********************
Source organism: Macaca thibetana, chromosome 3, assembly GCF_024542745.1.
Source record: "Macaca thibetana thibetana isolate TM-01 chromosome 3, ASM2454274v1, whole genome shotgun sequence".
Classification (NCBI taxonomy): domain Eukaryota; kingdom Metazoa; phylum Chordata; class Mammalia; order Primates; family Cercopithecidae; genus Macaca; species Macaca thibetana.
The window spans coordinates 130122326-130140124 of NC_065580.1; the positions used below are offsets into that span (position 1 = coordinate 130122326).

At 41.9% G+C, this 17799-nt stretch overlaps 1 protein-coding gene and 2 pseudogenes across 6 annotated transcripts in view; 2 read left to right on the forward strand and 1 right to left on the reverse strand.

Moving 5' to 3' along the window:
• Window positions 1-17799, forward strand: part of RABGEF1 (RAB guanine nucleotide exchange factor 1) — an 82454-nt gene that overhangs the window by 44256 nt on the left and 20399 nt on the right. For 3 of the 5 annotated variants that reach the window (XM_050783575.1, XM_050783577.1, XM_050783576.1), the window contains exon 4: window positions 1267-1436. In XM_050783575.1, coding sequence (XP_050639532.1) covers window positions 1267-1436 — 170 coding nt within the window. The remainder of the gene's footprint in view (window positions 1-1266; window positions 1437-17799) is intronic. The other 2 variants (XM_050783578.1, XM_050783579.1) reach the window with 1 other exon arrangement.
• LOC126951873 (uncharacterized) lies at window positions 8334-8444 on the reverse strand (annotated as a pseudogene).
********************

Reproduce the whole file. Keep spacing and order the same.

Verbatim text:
Source organism: Macaca thibetana, chromosome 3, assembly GCF_024542745.1.
Source record: "Macaca thibetana thibetana isolate TM-01 chromosome 3, ASM2454274v1, whole genome shotgun sequence".
Classification (NCBI taxonomy): domain Eukaryota; kingdom Metazoa; phylum Chordata; class Mammalia; order Primates; family Cercopithecidae; genus Macaca; species Macaca thibetana.
The window spans coordinates 130122326-130140124 of NC_065580.1; the positions used below are offsets into that span (position 1 = coordinate 130122326).

At 41.9% G+C, this 17799-nt stretch overlaps 1 protein-coding gene and 2 pseudogenes across 6 annotated transcripts in view; 2 read left to right on the forward strand and 1 right to left on the reverse strand.

Moving 5' to 3' along the window:
• Window positions 1-17799, forward strand: part of RABGEF1 (RAB guanine nucleotide exchange factor 1) — an 82454-nt gene that overhangs the window by 44256 nt on the left and 20399 nt on the right. For 3 of the 5 annotated variants that reach the window (XM_050783575.1, XM_050783577.1, XM_050783576.1), the window contains exon 4: window positions 1267-1436. In XM_050783575.1, coding sequence (XP_050639532.1) covers window positions 1267-1436 — 170 coding nt within the window. The remainder of the gene's footprint in view (window positions 1-1266; window positions 1437-17799) is intronic. The other 2 variants (XM_050783578.1, XM_050783579.1) reach the window with 1 other exon arrangement.
• LOC126951873 (uncharacterized) lies at window positions 8334-8444 on the reverse strand (annotated as a pseudogene).